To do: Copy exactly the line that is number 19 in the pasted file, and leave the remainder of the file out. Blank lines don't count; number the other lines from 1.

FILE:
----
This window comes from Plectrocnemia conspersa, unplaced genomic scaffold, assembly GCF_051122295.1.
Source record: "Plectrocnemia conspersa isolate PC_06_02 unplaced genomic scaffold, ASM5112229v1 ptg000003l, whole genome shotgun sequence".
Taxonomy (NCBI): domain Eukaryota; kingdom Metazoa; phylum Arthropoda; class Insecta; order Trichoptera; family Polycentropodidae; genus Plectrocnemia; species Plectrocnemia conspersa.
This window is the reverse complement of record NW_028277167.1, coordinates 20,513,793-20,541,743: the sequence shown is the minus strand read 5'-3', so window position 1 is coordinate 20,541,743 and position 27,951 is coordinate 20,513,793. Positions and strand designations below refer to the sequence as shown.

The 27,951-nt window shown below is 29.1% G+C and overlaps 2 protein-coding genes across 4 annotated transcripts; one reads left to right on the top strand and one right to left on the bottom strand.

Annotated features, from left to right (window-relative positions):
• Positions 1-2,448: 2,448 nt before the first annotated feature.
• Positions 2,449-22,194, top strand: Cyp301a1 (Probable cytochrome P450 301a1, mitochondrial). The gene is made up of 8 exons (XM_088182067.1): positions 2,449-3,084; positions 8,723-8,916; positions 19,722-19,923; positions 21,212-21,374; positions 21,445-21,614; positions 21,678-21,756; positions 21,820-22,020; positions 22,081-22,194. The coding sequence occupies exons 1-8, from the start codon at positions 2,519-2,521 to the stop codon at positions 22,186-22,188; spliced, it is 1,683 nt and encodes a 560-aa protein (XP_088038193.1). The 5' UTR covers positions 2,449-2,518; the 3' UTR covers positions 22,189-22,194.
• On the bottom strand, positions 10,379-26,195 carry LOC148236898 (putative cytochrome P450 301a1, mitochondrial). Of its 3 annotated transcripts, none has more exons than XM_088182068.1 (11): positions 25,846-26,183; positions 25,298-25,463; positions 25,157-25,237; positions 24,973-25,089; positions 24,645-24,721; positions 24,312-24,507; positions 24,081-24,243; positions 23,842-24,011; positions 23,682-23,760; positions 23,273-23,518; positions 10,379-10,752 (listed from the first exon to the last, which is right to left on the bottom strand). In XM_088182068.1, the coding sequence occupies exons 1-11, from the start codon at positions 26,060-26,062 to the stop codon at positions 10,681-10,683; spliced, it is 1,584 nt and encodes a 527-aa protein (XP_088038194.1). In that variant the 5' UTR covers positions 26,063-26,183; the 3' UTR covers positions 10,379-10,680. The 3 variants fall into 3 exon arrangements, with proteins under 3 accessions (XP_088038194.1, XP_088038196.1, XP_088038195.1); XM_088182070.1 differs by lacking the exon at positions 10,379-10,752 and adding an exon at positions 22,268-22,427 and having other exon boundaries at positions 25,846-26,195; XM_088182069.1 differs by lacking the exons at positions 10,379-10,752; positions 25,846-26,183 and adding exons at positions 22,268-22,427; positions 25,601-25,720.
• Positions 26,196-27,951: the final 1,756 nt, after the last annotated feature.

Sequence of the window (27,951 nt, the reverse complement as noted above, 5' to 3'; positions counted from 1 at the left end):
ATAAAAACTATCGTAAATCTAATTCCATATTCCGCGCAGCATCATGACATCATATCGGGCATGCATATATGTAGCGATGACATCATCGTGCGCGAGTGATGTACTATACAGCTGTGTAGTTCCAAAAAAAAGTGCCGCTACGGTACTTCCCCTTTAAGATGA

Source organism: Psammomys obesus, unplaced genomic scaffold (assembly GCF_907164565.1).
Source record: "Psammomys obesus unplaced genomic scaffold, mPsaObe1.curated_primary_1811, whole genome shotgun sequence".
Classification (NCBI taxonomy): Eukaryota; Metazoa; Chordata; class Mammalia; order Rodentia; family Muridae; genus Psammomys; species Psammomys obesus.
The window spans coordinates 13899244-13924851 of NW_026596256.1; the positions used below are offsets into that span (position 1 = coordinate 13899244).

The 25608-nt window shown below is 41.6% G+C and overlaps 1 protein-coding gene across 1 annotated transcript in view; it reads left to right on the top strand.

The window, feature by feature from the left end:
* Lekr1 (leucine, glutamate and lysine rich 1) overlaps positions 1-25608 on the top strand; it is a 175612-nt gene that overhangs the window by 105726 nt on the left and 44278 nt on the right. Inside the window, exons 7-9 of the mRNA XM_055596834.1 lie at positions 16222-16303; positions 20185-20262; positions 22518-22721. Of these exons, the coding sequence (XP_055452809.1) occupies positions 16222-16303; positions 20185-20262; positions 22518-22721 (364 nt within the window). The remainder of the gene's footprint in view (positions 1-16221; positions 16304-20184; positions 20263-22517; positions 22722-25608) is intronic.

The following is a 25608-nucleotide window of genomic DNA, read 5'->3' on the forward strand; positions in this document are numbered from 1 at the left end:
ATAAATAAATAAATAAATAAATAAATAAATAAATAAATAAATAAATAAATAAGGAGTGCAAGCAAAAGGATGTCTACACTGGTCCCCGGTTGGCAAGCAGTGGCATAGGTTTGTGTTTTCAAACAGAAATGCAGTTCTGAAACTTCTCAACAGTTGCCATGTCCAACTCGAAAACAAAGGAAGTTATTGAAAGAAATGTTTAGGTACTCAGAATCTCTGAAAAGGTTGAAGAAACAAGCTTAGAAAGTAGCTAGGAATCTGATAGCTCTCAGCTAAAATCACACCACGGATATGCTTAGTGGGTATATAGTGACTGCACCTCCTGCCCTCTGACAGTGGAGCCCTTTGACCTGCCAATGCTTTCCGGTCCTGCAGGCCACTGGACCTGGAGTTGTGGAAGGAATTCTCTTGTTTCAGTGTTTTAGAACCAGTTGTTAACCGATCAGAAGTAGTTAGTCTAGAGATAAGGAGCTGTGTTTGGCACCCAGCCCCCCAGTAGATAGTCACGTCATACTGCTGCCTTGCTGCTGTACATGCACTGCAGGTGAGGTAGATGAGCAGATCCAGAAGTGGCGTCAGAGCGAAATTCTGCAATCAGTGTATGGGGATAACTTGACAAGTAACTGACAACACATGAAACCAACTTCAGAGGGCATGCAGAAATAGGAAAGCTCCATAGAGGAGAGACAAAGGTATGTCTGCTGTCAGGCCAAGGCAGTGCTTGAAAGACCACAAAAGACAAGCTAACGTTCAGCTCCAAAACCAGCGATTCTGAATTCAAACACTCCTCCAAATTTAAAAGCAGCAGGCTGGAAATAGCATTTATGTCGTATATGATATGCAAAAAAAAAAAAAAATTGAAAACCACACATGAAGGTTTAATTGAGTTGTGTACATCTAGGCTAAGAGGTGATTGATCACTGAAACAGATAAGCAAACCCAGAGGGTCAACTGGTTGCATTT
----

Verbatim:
* Lekr1 (leucine, glutamate and lysine rich 1) overlaps positions 1-25608 on the top strand; it is a 175612-nt gene that overhangs the window by 105726 nt on the left and 44278 nt on the right. Inside the window, exons 7-9 of the mRNA XM_055596834.1 lie at positions 16222-16303; positions 20185-20262; positions 22518-22721. Of these exons, the coding sequence (XP_055452809.1) occupies positions 16222-16303; positions 20185-20262; positions 22518-22721 (364 nt within the window). The remainder of the gene's footprint in view (positions 1-16221; positions 16304-20184; positions 20263-22517; positions 22722-25608) is intronic.